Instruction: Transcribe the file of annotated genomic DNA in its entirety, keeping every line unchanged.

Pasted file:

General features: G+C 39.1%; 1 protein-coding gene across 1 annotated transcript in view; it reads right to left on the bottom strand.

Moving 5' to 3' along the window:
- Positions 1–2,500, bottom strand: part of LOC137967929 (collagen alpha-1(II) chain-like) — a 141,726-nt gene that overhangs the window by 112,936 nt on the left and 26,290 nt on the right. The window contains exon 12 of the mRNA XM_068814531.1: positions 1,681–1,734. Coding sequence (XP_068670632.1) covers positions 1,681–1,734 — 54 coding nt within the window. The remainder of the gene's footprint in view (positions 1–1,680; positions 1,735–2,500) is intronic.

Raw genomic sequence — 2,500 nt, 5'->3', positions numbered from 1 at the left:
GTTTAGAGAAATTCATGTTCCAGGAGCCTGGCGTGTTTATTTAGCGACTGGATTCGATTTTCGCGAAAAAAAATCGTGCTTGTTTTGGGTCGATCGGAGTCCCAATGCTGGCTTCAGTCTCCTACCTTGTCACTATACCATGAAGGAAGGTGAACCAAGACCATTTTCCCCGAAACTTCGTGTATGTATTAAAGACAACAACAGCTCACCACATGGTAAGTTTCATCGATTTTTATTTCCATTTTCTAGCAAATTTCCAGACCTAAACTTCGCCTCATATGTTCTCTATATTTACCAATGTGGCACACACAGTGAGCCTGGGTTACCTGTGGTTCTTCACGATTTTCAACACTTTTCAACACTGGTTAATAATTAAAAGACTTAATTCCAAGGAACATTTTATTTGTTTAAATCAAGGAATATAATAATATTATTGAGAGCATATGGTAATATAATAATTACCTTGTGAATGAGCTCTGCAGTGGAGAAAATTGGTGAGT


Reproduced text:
General features: G+C 39.1%; 1 protein-coding gene across 1 annotated transcript in view; it reads right to left on the bottom strand.

Moving 5' to 3' along the window:
- Positions 1–2,500, bottom strand: part of LOC137967929 (collagen alpha-1(II) chain-like) — a 141,726-nt gene that overhangs the window by 112,936 nt on the left and 26,290 nt on the right. The window contains exon 12 of the mRNA XM_068814531.1: positions 1,681–1,734. Coding sequence (XP_068670632.1) covers positions 1,681–1,734 — 54 coding nt within the window. The remainder of the gene's footprint in view (positions 1–1,680; positions 1,735–2,500) is intronic.

Raw genomic sequence — 2,500 nt, 5'->3', positions numbered from 1 at the left:
GTTTAGAGAAATTCATGTTCCAGGAGCCTGGCGTGTTTATTTAGCGACTGGATTCGATTTTCGCGAAAAAAAATCGTGCTTGTTTTGGGTCGATCGGAGTCCCAATGCTGGCTTCAGTCTCCTACCTTGTCACTATACCATGAAGGAAGGTGAACCAAGACCATTTTCCCCGAAACTTCGTGTATGTATTAAAGACAACAACAGCTCACCACATGGTAAGTTTCATCGATTTTTATTTCCATTTTCTAGCAAATTTCCAGACCTAAACTTCGCCTCATATGTTCTCTATATTTACCAATGTGGCACACACAGTGAGCCTGGGTTACCTGTGGTTCTTCACGATTTTCAACACTTTTCAACACTGGTTAATAATTAAAAGACTTAATTCCAAGGAACATTTTATTTGTTTAAATCAAGGAATATAATAATATTATTGAGAGCATATGGTAATATAATAATTACCTTGTGAATGAGCTCTGCAGTGGAGAAAATTGGTGAGT